By Spencer Hanlon, Global Head of Travel Payments and Head of Europe at Nium
From supply issues to soaring utilities costs, global businesses are now facing a very different environment to the challenges presented by the pandemic just two years ago. For those business based in the UK, political uncertainty, including the continued fallout from Brexit, three Prime Ministers, on top of a looming recession is all adding smoke to an already cloudy horizon as we enter 2023.
The cost of doing business is already rising – and we expect this to continue into 2023 as businesses enter a period of consolidation and cost-cutting to combat rising inflation and expenses. In tandem, the customer base will shrink as spending is scaled back.
Planning for this uncertainty is not easy. But as we step into the next year, agility will be key. Those that are able to react and adapt to new challenges, and create a sustainable economic model for growth will be best equipped to survive. Crucially, taking advantage of the fintech and payments industry to maximise efficiency, cut-costs and navigate changing regulation will be highly beneficial in creating a competitive edge.
Here’s my predictions on how businesses will benefit from payment innovation and expertise in 2023 to combat economic uncertainty:
- Cost-cutting efforts will push business towards payment solutions that facilitate speed of delivery and overall efficiency
Inflation is the silent killer of businesses and personal wealth. That is why heading into 2023, in this period of economic volatility, businesses will be forced to take a step back and consider how they combat fluctuating costs, while streamlining operations and responding to customer demand for reliability and speed of delivery.
We’ve already seen the Bank of England’s efforts to support businesses by raising interest rates, but next year, businesses will look towards the payments industry for more help. So much so, that businesses will increasingly adopt modern payment tools to build speed and efficiency into cross-border products and services – helping to manage liquidity with instant settlement, keep customers happy, unlock new revenue streams and offset inflationary pressures. By increasing the speed of cross-border products and services, businesses can ensure they reliably pay and get paid in real-time, every time.
Fundamentally, those who can modernise their processes successfully will be better equipped to survive this uncertain time with stable and reliable finances.
- Payment provider innovation will allow businesses to accelerate their global ambitions
Many, if not all, businesses aspire to operate globally – taking advantage of talent, market appetite, and regulatory opportunities around the world. However, international expansion is often part of the long-term roadmap – a goal that follows funding, momentum objectives, or customer acquisition.
But today’s economic challenges will see businesses accelerate these global ambitions in the relentless pursuit of growth. Opportunities to expand their customer base and drive new revenue streams become harder to ignore when combatting inflationary challenges and squeezed budgets.
As businesses adopt this global mindset, they will increasingly lean on payment providers as a reliable and flexible financial bridge into these new markets. With this support, businesses of all sizes will feel equal to larger enterprises, both in terms of resources and market opportunities. Unlike ever before, they will be able to leverage the same payment infrastructure to receive and send money in local currencies, at low exchange rates and in real-time. In turn, this will build trust with new markets and mitigate the effects of economic uncertainty.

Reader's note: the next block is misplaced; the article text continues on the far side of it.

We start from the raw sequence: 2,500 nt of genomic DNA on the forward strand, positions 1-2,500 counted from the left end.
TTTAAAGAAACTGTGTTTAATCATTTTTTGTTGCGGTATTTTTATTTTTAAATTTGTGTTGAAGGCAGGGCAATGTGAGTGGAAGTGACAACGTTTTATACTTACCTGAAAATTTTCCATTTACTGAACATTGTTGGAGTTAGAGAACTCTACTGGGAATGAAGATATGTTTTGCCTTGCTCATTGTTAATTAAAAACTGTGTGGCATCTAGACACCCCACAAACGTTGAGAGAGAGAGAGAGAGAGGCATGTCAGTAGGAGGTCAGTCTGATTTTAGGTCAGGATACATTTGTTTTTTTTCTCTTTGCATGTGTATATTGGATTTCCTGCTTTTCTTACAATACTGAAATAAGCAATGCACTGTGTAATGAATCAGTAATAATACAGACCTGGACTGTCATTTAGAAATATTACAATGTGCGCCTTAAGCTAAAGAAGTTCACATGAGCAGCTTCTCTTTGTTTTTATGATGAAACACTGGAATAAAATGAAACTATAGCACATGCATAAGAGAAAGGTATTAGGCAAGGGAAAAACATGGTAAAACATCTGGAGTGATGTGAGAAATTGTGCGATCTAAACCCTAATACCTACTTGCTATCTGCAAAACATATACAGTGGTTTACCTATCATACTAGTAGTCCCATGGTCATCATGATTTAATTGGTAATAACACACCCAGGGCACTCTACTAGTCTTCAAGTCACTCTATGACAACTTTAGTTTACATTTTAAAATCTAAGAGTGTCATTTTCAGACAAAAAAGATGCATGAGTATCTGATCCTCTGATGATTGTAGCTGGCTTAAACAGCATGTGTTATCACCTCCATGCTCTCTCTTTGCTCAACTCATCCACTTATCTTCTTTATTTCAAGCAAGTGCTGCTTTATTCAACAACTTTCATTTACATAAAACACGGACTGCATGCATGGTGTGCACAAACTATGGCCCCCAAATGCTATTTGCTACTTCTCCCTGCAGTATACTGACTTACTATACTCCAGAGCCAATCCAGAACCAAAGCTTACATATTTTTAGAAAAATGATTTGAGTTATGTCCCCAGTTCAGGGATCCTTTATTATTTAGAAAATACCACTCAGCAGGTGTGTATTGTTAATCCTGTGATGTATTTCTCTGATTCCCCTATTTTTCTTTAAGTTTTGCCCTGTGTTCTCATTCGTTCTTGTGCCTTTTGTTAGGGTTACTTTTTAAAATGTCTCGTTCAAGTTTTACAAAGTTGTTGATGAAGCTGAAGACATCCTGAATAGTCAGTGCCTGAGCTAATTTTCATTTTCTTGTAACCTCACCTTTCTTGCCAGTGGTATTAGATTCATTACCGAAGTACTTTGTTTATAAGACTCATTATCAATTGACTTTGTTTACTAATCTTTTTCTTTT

- As regulatory challenges persist, businesses will look for partners to remove the headache
In 2023, businesses will become increasingly attuned to the complexity of changing global regulations. It’s here that payment providers will play a key role in removing compliance as a hurdle to international growth, customer acquisition or revenue generation.
Fundamentally, leaders want to spend their time focused on business growth, product development and customer experience. And so, managing different regulatory environments can quickly become burdensome and costly. Many do not factor into their roadmap that each market may require a new license to move money or different compliance standards for onboarding customers and verifying identities.
As being compliant and adhering to regulations is of utmost importance, it can ultimately draw attention away from more strategic endeavours that lead to growth. This means that as budgets are squeezed in 2023, businesses will want to ensure time and resources are spent on what will help, not hinder, the bottom line. The right payments partner will remove this headache, managing global regulatory compliance needs and requirements in real-time, so crucial resources and budgets are available to be allocated to growth.
Navigating uncertainty next year will require a considered approach. Businesses will need to consolidate both to drive efficiency gains but also to home in on the most productive parts of the business. For many, payments industry innovation and technology will be a key differentiator in mitigating economic uncertainty. The need to streamline the business, facilitate speed and reliability in payments and remain regulatory compliant under new frameworks will all push businesses toward payment providers. It’ll be these partnerships that will help businesses unlock growth opportunities and offset 2023’s cost pressures.